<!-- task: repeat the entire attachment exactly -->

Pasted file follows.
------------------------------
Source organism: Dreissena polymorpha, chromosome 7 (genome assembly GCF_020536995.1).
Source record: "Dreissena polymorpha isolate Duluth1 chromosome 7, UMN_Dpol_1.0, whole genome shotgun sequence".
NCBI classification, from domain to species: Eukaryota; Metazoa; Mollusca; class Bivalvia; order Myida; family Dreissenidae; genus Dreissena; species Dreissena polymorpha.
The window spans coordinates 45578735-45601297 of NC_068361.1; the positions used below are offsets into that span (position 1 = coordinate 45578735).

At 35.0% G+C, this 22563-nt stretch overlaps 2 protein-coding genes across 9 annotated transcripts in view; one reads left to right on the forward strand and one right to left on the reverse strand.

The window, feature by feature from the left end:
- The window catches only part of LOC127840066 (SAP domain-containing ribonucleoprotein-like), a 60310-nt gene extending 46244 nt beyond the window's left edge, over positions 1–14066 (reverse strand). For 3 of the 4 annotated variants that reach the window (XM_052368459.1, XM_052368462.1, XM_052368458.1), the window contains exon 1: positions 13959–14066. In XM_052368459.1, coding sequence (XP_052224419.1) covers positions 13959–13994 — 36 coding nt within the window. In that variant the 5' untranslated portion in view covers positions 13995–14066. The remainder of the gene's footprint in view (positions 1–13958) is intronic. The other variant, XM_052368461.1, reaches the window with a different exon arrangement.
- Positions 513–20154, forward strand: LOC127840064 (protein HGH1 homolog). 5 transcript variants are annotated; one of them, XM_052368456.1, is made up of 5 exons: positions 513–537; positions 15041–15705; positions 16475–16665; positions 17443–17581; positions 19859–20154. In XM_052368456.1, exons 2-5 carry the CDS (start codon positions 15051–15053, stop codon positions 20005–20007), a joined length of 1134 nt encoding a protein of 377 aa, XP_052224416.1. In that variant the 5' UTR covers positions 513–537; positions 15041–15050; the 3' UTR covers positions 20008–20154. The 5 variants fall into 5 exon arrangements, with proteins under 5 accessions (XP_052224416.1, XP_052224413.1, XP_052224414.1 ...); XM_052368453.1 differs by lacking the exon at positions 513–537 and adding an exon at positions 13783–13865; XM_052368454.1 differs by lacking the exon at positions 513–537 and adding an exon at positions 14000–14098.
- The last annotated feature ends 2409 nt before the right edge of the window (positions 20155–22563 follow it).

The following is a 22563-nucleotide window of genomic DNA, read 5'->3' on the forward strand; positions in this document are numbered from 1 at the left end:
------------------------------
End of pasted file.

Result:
Source organism: Dreissena polymorpha, chromosome 7 (genome assembly GCF_020536995.1).
Source record: "Dreissena polymorpha isolate Duluth1 chromosome 7, UMN_Dpol_1.0, whole genome shotgun sequence".
NCBI classification, from domain to species: Eukaryota; Metazoa; Mollusca; class Bivalvia; order Myida; family Dreissenidae; genus Dreissena; species Dreissena polymorpha.
The window spans coordinates 45578735-45601297 of NC_068361.1; the positions used below are offsets into that span (position 1 = coordinate 45578735).

At 35.0% G+C, this 22563-nt stretch overlaps 2 protein-coding genes across 9 annotated transcripts in view; one reads left to right on the forward strand and one right to left on the reverse strand.

The window, feature by feature from the left end:
- The window catches only part of LOC127840066 (SAP domain-containing ribonucleoprotein-like), a 60310-nt gene extending 46244 nt beyond the window's left edge, over positions 1–14066 (reverse strand). For 3 of the 4 annotated variants that reach the window (XM_052368459.1, XM_052368462.1, XM_052368458.1), the window contains exon 1: positions 13959–14066. In XM_052368459.1, coding sequence (XP_052224419.1) covers positions 13959–13994 — 36 coding nt within the window. In that variant the 5' untranslated portion in view covers positions 13995–14066. The remainder of the gene's footprint in view (positions 1–13958) is intronic. The other variant, XM_052368461.1, reaches the window with a different exon arrangement.
- Positions 513–20154, forward strand: LOC127840064 (protein HGH1 homolog). 5 transcript variants are annotated; one of them, XM_052368456.1, is made up of 5 exons: positions 513–537; positions 15041–15705; positions 16475–16665; positions 17443–17581; positions 19859–20154. In XM_052368456.1, exons 2-5 carry the CDS (start codon positions 15051–15053, stop codon positions 20005–20007), a joined length of 1134 nt encoding a protein of 377 aa, XP_052224416.1. In that variant the 5' UTR covers positions 513–537; positions 15041–15050; the 3' UTR covers positions 20008–20154. The 5 variants fall into 5 exon arrangements, with proteins under 5 accessions (XP_052224416.1, XP_052224413.1, XP_052224414.1 ...); XM_052368453.1 differs by lacking the exon at positions 513–537 and adding an exon at positions 13783–13865; XM_052368454.1 differs by lacking the exon at positions 513–537 and adding an exon at positions 14000–14098.
- The last annotated feature ends 2409 nt before the right edge of the window (positions 20155–22563 follow it).

The following is a 22563-nucleotide window of genomic DNA, read 5'->3' on the forward strand; positions in this document are numbered from 1 at the left end: